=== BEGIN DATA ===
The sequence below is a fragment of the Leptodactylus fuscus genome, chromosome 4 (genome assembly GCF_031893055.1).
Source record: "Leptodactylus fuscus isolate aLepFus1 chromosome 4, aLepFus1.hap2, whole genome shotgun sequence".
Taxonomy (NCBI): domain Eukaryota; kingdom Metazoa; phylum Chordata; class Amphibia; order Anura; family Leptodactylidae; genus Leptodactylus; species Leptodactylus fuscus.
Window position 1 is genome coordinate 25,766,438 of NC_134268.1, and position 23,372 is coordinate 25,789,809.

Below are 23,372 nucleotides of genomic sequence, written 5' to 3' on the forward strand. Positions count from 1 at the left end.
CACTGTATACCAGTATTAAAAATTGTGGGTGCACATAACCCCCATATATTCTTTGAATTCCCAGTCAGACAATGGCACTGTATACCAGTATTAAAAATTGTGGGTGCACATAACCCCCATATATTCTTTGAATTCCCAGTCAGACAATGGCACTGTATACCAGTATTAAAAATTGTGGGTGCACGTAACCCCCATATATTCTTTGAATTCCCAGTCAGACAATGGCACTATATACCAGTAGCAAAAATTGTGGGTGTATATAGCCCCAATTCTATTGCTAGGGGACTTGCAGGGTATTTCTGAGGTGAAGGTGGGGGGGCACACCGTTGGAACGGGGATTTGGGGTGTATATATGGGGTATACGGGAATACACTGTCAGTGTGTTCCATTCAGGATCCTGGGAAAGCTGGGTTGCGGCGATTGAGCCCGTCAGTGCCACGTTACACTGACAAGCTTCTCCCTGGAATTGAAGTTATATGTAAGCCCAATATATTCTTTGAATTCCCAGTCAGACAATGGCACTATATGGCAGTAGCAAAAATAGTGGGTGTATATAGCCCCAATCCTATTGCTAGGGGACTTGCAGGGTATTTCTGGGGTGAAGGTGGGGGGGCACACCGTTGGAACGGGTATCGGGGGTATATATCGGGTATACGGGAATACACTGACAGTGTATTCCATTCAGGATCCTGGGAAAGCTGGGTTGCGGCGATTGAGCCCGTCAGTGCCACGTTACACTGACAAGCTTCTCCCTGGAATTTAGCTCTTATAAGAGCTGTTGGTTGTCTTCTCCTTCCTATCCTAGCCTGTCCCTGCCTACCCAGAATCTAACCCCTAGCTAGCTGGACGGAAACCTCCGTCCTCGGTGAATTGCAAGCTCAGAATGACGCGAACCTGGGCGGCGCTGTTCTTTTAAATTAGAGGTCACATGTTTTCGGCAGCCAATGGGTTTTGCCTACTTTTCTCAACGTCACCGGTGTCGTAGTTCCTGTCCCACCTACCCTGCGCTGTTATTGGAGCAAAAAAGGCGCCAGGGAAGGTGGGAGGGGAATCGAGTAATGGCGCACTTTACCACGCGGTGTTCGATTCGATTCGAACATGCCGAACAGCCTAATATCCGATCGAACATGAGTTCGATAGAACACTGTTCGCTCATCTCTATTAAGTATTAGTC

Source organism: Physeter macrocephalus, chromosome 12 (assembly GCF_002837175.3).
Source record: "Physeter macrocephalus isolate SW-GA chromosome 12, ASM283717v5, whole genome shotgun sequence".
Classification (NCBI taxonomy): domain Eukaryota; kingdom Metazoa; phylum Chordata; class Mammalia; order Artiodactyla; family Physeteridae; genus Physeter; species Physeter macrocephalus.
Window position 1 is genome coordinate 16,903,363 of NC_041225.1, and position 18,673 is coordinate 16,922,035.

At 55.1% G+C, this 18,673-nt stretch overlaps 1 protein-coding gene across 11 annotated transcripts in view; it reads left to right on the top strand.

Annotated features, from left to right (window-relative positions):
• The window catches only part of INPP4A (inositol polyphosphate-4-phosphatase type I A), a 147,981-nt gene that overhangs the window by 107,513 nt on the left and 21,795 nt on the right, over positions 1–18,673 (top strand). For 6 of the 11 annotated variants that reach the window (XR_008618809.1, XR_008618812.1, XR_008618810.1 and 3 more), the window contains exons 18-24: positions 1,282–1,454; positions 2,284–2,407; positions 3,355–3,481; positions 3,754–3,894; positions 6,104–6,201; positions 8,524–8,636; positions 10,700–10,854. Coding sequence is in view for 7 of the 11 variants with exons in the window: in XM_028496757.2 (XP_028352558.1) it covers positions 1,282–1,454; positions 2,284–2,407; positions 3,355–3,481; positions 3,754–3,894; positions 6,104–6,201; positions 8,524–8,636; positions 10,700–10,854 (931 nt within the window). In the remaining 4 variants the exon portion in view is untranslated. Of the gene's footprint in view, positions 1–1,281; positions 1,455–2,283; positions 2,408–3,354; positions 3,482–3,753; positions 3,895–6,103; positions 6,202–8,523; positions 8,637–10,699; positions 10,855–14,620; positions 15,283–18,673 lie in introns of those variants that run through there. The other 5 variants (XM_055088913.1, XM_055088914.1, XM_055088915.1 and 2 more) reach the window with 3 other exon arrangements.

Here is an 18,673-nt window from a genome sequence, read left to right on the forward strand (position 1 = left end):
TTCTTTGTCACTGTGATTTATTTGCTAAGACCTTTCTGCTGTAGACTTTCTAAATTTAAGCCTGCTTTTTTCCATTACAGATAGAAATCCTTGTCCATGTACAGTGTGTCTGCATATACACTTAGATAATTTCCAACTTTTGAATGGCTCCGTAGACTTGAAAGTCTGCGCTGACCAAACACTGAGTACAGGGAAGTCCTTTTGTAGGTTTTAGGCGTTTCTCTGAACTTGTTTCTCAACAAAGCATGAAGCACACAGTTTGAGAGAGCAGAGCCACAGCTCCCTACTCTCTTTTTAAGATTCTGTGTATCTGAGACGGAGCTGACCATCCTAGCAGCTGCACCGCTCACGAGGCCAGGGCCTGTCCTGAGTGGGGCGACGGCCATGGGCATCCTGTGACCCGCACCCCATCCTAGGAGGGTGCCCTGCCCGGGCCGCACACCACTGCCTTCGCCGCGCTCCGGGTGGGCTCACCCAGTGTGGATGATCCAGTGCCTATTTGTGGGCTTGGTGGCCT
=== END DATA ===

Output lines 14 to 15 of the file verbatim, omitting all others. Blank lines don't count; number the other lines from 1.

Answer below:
Here is an 18,673-nt window from a genome sequence, read left to right on the forward strand (position 1 = left end):
TTCTTTGTCACTGTGATTTATTTGCTAAGACCTTTCTGCTGTAGACTTTCTAAATTTAAGCCTGCTTTTTTCCATTACAGATAGAAATCCTTGTCCATGTACAGTGTGTCTGCATATACACTTAGATAATTTCCAACTTTTGAATGGCTCCGTAGACTTGAAAGTCTGCGCTGACCAAACACTGAGTACAGGGAAGTCCTTTTGTAGGTTTTAGGCGTTTCTCTGAACTTGTTTCTCAACAAAGCATGAAGCACACAGTTTGAGAGAGCAGAGCCACAGCTCCCTACTCTCTTTTTAAGATTCTGTGTATCTGAGACGGAGCTGACCATCCTAGCAGCTGCACCGCTCACGAGGCCAGGGCCTGTCCTGAGTGGGGCGACGGCCATGGGCATCCTGTGACCCGCACCCCATCCTAGGAGGGTGCCCTGCCCGGGCCGCACACCACTGCCTTCGCCGCGCTCCGGGTGGGCTCACCCAGTGTGGATGATCCAGTGCCTATTTGTGGGCTTGGTGGCCT